After finishing The Romanov Sisters I feel pleasantly deceived but deceived nonetheless. The Romanov Sisters by Helen Rappaport is presented as a book about the lives of the four young Romanov girls – Olga, Tatiana, Maria and Anastasia – however much of the book isn’t about them at all. The book focuses very heavily on their parents, their brother Alexei and the political turmoil of Russia. The first 15%-20% of the book details the background of their mother, Alexandra, rather than introducing the girls themselves. The awkwardness of this is only compounded by the lack of background on their father, Nicholas. While I did indeed enjoy this glimpse inside the lives of the Romanov family and it does feel thoroughly and accurately researched I can’t help but feel that readers who are seeking a book about the sisters (affectionately referred to as OTMA by combining the first letters of their first names) may be disappointed.
It almost feels as though this book deserves two separate reviews – one for the book as described and one for the book as written. As described the book is a failure but as written it’s actually a wonderful read. Considering this book, not as a book about the sisters, but rather as a book about the family and the political turmoil of their country, it is a definite success.
In this book the story of the sisters is frequently overshadowed by their younger brother Alexei or by the lives of their parents. When the sisters are the focus of the writing Rappaport pays far more attention to the lives of the older sisters, Olga and Tatiana, leaving Maria and Anastasia in the shadows and nearly forgotten. I missed reading about them when they were omitted although when they were included they felt lifeless almost as though they were included as an afterthought or only because they were part of “OTMA.” It also felt somewhat “off” that Rappaport failed to include the final days of this unique family with any importance. While reading this book I often felt that the purpose of this one was only to entice readers to purchase Rappaport’s other works. In 2008 she wrote, “The Last days of the Romanovs: Tragedy at Ekaterinburg” also published by St. Martin’s Press which was a bestseller. It felt like “The Romanov Sisters” ended without delving too much into the final tragedy because readers are expected to purchase her 2008 release. While it may indeed have interested me in her other work this book ended rather awkwardly and rushed.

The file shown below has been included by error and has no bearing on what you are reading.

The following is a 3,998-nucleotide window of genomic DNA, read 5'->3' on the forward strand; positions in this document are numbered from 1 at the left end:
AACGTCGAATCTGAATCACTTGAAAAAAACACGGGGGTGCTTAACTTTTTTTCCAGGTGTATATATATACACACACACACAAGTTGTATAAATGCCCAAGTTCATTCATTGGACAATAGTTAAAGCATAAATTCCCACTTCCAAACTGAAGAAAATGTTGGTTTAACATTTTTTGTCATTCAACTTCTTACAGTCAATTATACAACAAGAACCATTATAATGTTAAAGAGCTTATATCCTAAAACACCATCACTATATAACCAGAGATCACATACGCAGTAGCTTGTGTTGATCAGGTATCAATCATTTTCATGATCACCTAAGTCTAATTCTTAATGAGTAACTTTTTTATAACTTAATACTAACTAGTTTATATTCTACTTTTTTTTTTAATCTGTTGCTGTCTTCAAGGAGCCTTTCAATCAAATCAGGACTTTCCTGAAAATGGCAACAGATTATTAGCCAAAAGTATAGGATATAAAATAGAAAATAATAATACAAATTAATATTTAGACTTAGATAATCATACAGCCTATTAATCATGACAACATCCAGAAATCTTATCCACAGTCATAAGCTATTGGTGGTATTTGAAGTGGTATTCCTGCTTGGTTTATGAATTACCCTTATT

In the end I’m left feeling conflicted and undecided. I liked the history of the Romanov family but I feel as though the sisters were not the main focus despite how the book is described. I enjoyed the Russian history but didn’t expect it. The family as a whole was heavily involved with Alexei, the Romanov brother, overshadowing his sisters in the book as he did in life. The ending was rushed, awkward and felt as though it was intended only to encourage readers to purchase Rappaport’s other work. A good book? Yes. As described? No.